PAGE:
In 2015, we’ve all seen and heard the various ways that rappers can manipulate the English language, and it’s no longer as impressive as it was for experienced listeners. If anything, the phrase “less is more” tends to make for better Hip-Hop. Even lyric-heavy elements of Hip-Hop such as battling have become so complicated that they end up being tests of who can memorise the most intricate written verse. Acronyms haven’t fared much better, and ever since C.R.E.A.M. and KRS-One became installed in listeners minds, we’ve tolerated countless dubious collections of letters that are supposedly clever examples of wordplay.
“The M.O.N.E.Y.” stands for The Motive of Nearly Everybody, Yo. Ignoring the comma and forced used of Yo, this suggests that the ST Da Squad member is dedicating an LP to why society chases dollars. One could argue that everybody is motivated by money because we wouldn’t be able to survive in modern society without it, but the prospect of an emcee called Ea$y Money sharing his financial tips and get rich quick schemes is something I want in on, being a tight-wad myself.
The obligatory DJ Premier single “Nothin’ Alike” is one of the better tracks from Preem, but Ea$y’s concept of being completely unique to what other rappers are rhyming about is nonsense. An album with a central theme of money and with Ea$y spending much of it sharing how he hustles and is driven by cash, is what a lot of rappers are doing, and have been doing for years now.
Ea$y Money is a sturdy if not spectacular emcee, with a smooth, confident presence. He doesn’t overdo the internal rhymes like compadre Termanology often falls back on, and it means the album is easy to listen to. Lyrically, the loose theme of money is often pushed aside in favour of pornographic imagery – every track has a line about ejaculating on various females’ faces. It could be Ea$y’s ‘thing’ if it was cleverly worked in to different tracks but it never is. The only time it is done like this is by guest Wais P with his rhyme “she gonna blow me anyway, may as well put her money where her mouth is”.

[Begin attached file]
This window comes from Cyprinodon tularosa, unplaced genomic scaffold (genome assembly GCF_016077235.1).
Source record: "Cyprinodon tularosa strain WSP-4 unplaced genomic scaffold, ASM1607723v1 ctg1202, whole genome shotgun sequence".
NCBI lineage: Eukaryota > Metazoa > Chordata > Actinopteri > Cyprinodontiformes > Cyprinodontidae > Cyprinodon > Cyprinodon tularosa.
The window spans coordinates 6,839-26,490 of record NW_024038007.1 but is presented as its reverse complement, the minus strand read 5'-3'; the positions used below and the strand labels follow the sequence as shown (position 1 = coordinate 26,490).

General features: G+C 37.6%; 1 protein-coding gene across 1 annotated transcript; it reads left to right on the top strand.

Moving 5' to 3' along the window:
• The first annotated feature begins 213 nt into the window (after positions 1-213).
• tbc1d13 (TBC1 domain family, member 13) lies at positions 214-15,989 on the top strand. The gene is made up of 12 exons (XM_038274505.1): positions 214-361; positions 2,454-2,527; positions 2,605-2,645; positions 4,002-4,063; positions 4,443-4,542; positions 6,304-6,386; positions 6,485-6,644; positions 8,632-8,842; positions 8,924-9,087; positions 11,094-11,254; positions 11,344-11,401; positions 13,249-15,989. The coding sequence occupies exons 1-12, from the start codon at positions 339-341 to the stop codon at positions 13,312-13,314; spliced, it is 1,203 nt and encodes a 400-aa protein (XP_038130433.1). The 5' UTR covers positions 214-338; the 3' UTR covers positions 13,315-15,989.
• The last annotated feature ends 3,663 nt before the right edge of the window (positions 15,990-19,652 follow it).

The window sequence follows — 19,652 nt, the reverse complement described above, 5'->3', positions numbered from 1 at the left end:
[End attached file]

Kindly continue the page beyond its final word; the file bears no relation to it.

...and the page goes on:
Statik Selektah holds down the majority of the production and following his excellent work with Joey Bada$$, he continues to impress. It’s a shame that Ea$y Money doesn’t deliver anything as memorable as Mr. Bada$$, who also has a $-based name and acronym for an album on the shelves. There are some harmless head-nodders that make up the first half of the album, but the second half loses some energy as Ea$y throws down some sentimental tracks. “Love ’em Back” is a peculiar one, as it sees Ea$y take the Gandhi approach to rap and throw love back to anybody who hates on him or his music. “The M.O.N.E.Y.” isn’t going to incite feelings of love or hate, as it is a safe record that never quite fulfills the potential (or message) of its lead single “Nothin’ Alike”. There are plenty of Hip-Hop albums like this, and it’s difficult to justify laying down “The Motive of Nearly Everybody Yo” on this one.